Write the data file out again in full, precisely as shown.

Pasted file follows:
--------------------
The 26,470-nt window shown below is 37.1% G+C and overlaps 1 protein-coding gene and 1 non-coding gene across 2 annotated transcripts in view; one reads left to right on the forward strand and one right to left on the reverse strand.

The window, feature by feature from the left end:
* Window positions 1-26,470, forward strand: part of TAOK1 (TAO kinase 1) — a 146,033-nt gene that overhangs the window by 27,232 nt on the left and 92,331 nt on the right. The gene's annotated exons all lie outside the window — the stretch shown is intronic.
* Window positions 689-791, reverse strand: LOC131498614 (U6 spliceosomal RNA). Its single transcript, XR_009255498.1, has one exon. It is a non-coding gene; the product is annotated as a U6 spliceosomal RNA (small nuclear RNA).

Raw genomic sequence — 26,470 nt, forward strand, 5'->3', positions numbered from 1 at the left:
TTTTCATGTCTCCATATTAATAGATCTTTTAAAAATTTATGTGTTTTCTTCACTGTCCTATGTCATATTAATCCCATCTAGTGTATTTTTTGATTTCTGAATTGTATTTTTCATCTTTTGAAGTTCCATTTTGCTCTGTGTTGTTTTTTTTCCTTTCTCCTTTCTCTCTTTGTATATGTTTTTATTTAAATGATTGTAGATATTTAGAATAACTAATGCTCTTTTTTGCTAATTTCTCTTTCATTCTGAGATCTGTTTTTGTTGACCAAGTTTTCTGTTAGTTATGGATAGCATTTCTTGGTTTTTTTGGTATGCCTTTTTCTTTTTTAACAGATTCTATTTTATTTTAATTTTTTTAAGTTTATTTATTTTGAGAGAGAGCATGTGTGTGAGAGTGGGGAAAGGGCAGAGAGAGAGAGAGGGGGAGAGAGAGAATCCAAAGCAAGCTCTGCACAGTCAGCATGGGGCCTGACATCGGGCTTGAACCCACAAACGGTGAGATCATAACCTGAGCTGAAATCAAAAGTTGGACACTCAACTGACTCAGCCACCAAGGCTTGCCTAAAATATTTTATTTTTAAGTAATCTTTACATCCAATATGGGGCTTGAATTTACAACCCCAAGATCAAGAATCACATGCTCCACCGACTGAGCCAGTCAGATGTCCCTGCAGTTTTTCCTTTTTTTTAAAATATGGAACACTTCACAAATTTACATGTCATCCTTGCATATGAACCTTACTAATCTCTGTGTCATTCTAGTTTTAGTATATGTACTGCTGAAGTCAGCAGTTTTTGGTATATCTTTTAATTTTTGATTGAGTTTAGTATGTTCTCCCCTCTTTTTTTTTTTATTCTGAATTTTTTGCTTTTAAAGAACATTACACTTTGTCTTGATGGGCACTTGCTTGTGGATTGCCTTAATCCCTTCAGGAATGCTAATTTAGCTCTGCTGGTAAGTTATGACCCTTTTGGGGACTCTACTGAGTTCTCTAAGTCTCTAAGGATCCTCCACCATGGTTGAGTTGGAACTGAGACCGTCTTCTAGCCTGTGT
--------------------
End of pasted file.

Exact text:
The 26,470-nt window shown below is 37.1% G+C and overlaps 1 protein-coding gene and 1 non-coding gene across 2 annotated transcripts in view; one reads left to right on the forward strand and one right to left on the reverse strand.

The window, feature by feature from the left end:
* Window positions 1-26,470, forward strand: part of TAOK1 (TAO kinase 1) — a 146,033-nt gene that overhangs the window by 27,232 nt on the left and 92,331 nt on the right. The gene's annotated exons all lie outside the window — the stretch shown is intronic.
* Window positions 689-791, reverse strand: LOC131498614 (U6 spliceosomal RNA). Its single transcript, XR_009255498.1, has one exon. It is a non-coding gene; the product is annotated as a U6 spliceosomal RNA (small nuclear RNA).

Raw genomic sequence — 26,470 nt, forward strand, 5'->3', positions numbered from 1 at the left:
TTTTCATGTCTCCATATTAATAGATCTTTTAAAAATTTATGTGTTTTCTTCACTGTCCTATGTCATATTAATCCCATCTAGTGTATTTTTTGATTTCTGAATTGTATTTTTCATCTTTTGAAGTTCCATTTTGCTCTGTGTTGTTTTTTTTCCTTTCTCCTTTCTCTCTTTGTATATGTTTTTATTTAAATGATTGTAGATATTTAGAATAACTAATGCTCTTTTTTGCTAATTTCTCTTTCATTCTGAGATCTGTTTTTGTTGACCAAGTTTTCTGTTAGTTATGGATAGCATTTCTTGGTTTTTTTGGTATGCCTTTTTCTTTTTTAACAGATTCTATTTTATTTTAATTTTTTTAAGTTTATTTATTTTGAGAGAGAGCATGTGTGTGAGAGTGGGGAAAGGGCAGAGAGAGAGAGAGGGGGAGAGAGAGAATCCAAAGCAAGCTCTGCACAGTCAGCATGGGGCCTGACATCGGGCTTGAACCCACAAACGGTGAGATCATAACCTGAGCTGAAATCAAAAGTTGGACACTCAACTGACTCAGCCACCAAGGCTTGCCTAAAATATTTTATTTTTAAGTAATCTTTACATCCAATATGGGGCTTGAATTTACAACCCCAAGATCAAGAATCACATGCTCCACCGACTGAGCCAGTCAGATGTCCCTGCAGTTTTTCCTTTTTTTTAAAATATGGAACACTTCACAAATTTACATGTCATCCTTGCATATGAACCTTACTAATCTCTGTGTCATTCTAGTTTTAGTATATGTACTGCTGAAGTCAGCAGTTTTTGGTATATCTTTTAATTTTTGATTGAGTTTAGTATGTTCTCCCCTCTTTTTTTTTTTATTCTGAATTTTTTGCTTTTAAAGAACATTACACTTTGTCTTGATGGGCACTTGCTTGTGGATTGCCTTAATCCCTTCAGGAATGCTAATTTAGCTCTGCTGGTAAGTTATGACCCTTTTGGGGACTCTACTGAGTTCTCTAAGTCTCTAAGGATCCTCCACCATGGTTGAGTTGGAACTGAGACCGTCTTCTAGCCTGTGT